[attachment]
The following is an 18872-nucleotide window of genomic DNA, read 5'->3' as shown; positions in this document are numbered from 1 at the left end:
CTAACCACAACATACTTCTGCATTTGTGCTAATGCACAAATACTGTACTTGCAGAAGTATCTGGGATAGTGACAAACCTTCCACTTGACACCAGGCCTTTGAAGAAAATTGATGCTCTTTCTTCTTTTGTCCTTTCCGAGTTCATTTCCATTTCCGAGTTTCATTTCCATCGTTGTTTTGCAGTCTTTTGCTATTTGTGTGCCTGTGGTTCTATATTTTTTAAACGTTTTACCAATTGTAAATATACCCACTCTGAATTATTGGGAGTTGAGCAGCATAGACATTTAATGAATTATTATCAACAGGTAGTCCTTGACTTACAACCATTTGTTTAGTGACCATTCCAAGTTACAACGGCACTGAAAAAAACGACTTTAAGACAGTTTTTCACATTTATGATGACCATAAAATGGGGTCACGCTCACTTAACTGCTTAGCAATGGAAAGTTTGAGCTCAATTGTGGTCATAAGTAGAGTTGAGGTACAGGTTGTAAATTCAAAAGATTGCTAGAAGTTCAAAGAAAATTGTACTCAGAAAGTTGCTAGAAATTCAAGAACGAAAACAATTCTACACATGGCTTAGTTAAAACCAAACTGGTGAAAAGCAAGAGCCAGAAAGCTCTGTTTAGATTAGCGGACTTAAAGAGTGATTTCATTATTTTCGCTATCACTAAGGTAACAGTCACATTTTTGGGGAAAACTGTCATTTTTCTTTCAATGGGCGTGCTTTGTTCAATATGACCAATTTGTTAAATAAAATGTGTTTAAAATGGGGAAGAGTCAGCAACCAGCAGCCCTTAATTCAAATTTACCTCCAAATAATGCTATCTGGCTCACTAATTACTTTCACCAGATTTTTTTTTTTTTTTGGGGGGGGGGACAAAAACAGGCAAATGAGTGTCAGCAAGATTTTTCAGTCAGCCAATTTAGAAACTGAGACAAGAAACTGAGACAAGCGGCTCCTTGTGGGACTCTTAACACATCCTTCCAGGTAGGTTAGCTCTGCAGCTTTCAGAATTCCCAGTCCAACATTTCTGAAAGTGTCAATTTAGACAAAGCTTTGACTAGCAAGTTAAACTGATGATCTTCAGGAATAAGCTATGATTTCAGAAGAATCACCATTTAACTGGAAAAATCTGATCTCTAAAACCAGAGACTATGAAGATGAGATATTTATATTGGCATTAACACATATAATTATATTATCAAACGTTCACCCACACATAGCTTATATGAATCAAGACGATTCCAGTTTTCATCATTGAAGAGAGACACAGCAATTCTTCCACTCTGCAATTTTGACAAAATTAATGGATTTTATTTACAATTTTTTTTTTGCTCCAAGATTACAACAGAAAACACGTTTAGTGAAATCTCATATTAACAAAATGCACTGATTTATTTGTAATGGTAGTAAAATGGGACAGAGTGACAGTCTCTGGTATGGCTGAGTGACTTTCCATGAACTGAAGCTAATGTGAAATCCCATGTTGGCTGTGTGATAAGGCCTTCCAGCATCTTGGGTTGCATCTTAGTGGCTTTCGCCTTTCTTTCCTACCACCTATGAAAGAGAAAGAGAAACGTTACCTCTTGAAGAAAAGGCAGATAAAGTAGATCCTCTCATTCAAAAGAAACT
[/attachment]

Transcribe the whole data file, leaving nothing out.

The following is an 18872-nucleotide window of genomic DNA, read 5'->3' as shown; positions in this document are numbered from 1 at the left end:
CTAACCACAACATACTTCTGCATTTGTGCTAATGCACAAATACTGTACTTGCAGAAGTATCTGGGATAGTGACAAACCTTCCACTTGACACCAGGCCTTTGAAGAAAATTGATGCTCTTTCTTCTTTTGTCCTTTCCGAGTTCATTTCCATTTCCGAGTTTCATTTCCATCGTTGTTTTGCAGTCTTTTGCTATTTGTGTGCCTGTGGTTCTATATTTTTTAAACGTTTTACCAATTGTAAATATACCCACTCTGAATTATTGGGAGTTGAGCAGCATAGACATTTAATGAATTATTATCAACAGGTAGTCCTTGACTTACAACCATTTGTTTAGTGACCATTCCAAGTTACAACGGCACTGAAAAAAACGACTTTAAGACAGTTTTTCACATTTATGATGACCATAAAATGGGGTCACGCTCACTTAACTGCTTAGCAATGGAAAGTTTGAGCTCAATTGTGGTCATAAGTAGAGTTGAGGTACAGGTTGTAAATTCAAAAGATTGCTAGAAGTTCAAAGAAAATTGTACTCAGAAAGTTGCTAGAAATTCAAGAACGAAAACAATTCTACACATGGCTTAGTTAAAACCAAACTGGTGAAAAGCAAGAGCCAGAAAGCTCTGTTTAGATTAGCGGACTTAAAGAGTGATTTCATTATTTTCGCTATCACTAAGGTAACAGTCACATTTTTGGGGAAAACTGTCATTTTTCTTTCAATGGGCGTGCTTTGTTCAATATGACCAATTTGTTAAATAAAATGTGTTTAAAATGGGGAAGAGTCAGCAACCAGCAGCCCTTAATTCAAATTTACCTCCAAATAATGCTATCTGGCTCACTAATTACTTTCACCAGATTTTTTTTTTTTTTTGGGGGGGGGGACAAAAACAGGCAAATGAGTGTCAGCAAGATTTTTCAGTCAGCCAATTTAGAAACTGAGACAAGAAACTGAGACAAGCGGCTCCTTGTGGGACTCTTAACACATCCTTCCAGGTAGGTTAGCTCTGCAGCTTTCAGAATTCCCAGTCCAACATTTCTGAAAGTGTCAATTTAGACAAAGCTTTGACTAGCAAGTTAAACTGATGATCTTCAGGAATAAGCTATGATTTCAGAAGAATCACCATTTAACTGGAAAAATCTGATCTCTAAAACCAGAGACTATGAAGATGAGATATTTATATTGGCATTAACACATATAATTATATTATCAAACGTTCACCCACACATAGCTTATATGAATCAAGACGATTCCAGTTTTCATCATTGAAGAGAGACACAGCAATTCTTCCACTCTGCAATTTTGACAAAATTAATGGATTTTATTTACAATTTTTTTTTTGCTCCAAGATTACAACAGAAAACACGTTTAGTGAAATCTCATATTAACAAAATGCACTGATTTATTTGTAATGGTAGTAAAATGGGACAGAGTGACAGTCTCTGGTATGGCTGAGTGACTTTCCATGAACTGAAGCTAATGTGAAATCCCATGTTGGCTGTGTGATAAGGCCTTCCAGCATCTTGGGTTGCATCTTAGTGGCTTTCGCCTTTCTTTCCTACCACCTATGAAAGAGAAAGAGAAACGTTACCTCTTGAAGAAAAGGCAGATAAAGTAGATCCTCTCATTCAAAAGAAACT